Your deduction was based on the charity's interest in what the IRS projected would eventually go to charity.


Now you're giving the other interests, your income interest, the non-charitable interest in the trust to charity that will qualify for a charitable deduction.


If my goal is not the kids, not myself, it's just charity. That's a good option.


The most popular option and the one that we see thus utilized most is the sale option. This is most often someone who's saying, I want to make some changes with the trust and my goal is my bottom line.


I want to extract the most after tax value for myself. I'll talk about some of the drivers of the sale.


This could still very much be revolved from a goal standpoint around my kids and heirs or grandkids.


It's just a different way of benefiting them. This is freeing up a lump sum of cash.


The sale is freeing up a lump sum of cash. The sale is that I can use to benefit my kids today.


In many cases it's well I'm going to use it or I'm going to invest it and I'll pass it through my estate.


So, it can still benefit the kids and grandkids but really the way that I will describe the sale option.


Is it's maximizing the value for the income recipient. And so, we can see this is what makes our job.


Easier is when we're reviewing the CRT, we're going to lay the options out. But generally speaking, the family's goals are going to revolve around one of these 3 options.


And so, it's a fairly distinct goal set, which leads to a distinct option. But today we're going to talk about the sale of the CRT income interest.


And which as I mentioned is by far the most common exit we see from the CRT, most people by selling the income interest.


In essence, you know, really at the core, what the sale enables you as an income.


Recipient to do is convert the CRTs future income stream. Into a lump sum today.


Another big advantage is there's also a change of trustee. So most income beneficiaries are their own trustees.


It's called self trustee trust. So, in connection with the sale. You would resign as trustee and appoint a successor trustee, either the buyer or one of their advisors.


What that does is it shifts the administrative responsibility off of you to the buyer. So, the administrative responsibility for the CRT follows trusteeship.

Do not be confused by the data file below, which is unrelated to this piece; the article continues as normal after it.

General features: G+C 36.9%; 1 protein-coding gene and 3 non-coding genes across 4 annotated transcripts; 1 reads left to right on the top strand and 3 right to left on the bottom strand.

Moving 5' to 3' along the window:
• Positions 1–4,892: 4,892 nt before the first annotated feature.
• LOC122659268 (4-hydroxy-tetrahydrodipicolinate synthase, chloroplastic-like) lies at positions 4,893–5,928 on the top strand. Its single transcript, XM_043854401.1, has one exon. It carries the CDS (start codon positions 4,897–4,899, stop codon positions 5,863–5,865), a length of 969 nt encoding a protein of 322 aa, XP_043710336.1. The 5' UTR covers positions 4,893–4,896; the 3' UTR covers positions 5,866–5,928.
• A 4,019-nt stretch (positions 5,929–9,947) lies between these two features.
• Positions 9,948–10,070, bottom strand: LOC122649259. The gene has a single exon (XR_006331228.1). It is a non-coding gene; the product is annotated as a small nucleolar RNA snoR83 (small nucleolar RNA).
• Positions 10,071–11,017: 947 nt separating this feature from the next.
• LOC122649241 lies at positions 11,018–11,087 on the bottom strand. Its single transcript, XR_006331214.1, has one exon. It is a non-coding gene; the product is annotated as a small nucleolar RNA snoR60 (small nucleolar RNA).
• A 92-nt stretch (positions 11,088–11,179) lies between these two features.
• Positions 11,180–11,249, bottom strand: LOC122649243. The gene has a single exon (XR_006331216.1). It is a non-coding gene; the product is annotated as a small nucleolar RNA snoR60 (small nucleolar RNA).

So, the change of trustee is contingent upon the sale. So at the sales closing.


The trustee will change from you. To, again, either the buyer, one of their advisors.


And, but in, in that you have, you are getting rid of all the future administrative responsibilities with respect to the trust, those are assumed by the buyer.


When we walk the advisors through it, they understand it. They'll ask us that. So when we're asked, well, what do I look for?


Why would, why do people sell? I will break the answer into 2 buckets. The 1st is what I call the sale benefits.


And the second or the sale drivers. The sale benefits do not typically drive transactions. These are not things that we hear a lot from sellers but they're still very important considerations.


I mentioned one already, the economics of the transaction. We can typically demonstrate that we can arrange a sale.


At a value that's equal to sometimes a little bit more than the value of keeping it. Now that is different.


That really distinguishes a point of establishment between this and many sales of future cash flows. In most cases, if I'm selling a future income stream, I'm forced to take a discount in exchange for that upfront liquidity.


If I'm selling an annuity or if you've seen the structured settlement commercials at JG Wentworth.


In those cases, yes, they're providing liquidity. But this the seller is forced to take a discount in exchange for that liquidity.


So other than the time value of money, we have to present value the future income stream, but we're not taking a discount to that present value.


Taxation in certain environments, this will drive sales. This would drop down to that driver bucket when someone has the expectation that tax rates are very likely going to rise.


This can become a driver because when you sell, you're locking in the current long term capital gain rate on all of your future income.


If we look at a situation like, 2012. When the capital gain rate in January 2013 went from 15 to 20 then the 3.8 push, point 3.8%.


That was almost a 60% increase in the capital gain rate. If someone is expecting and fearing future tax increases, this this can be a driver, but typically it's just what I would call a benefit.


And by benefit, Let's just assume that. I own a CRT income interest and I have the opportunity to sell it for $100,000 and according to my analysis, I think that I will get $100,000 of income if I wait and take income from the CRT.


Over my remaining lifetime. So I'm in different on a pretax basis, 100,000, 100,000.


But when we tax affect those 2 options, when we apply taxation, The sale comes out ahead. The sale, that 100,000 from selling, is at worse going to be all long-term capital gain income.


The income from that 100,000 from in future CRT income is very likely going to be taxed at least partially at my ordinary rate in many cases depending on how it's invested, mostly or fully at my ordinary rate.


So what would I rather have, $100,000 at my current long term capital gain rate? Or $100,000 at some combination of my future ordinary and capital gains rate.


If we look at it purely from taxation, that is a benefit as well. Mortality risk, when I sell my income interest I am shifting mortality risk with respect to the trust to the buyer.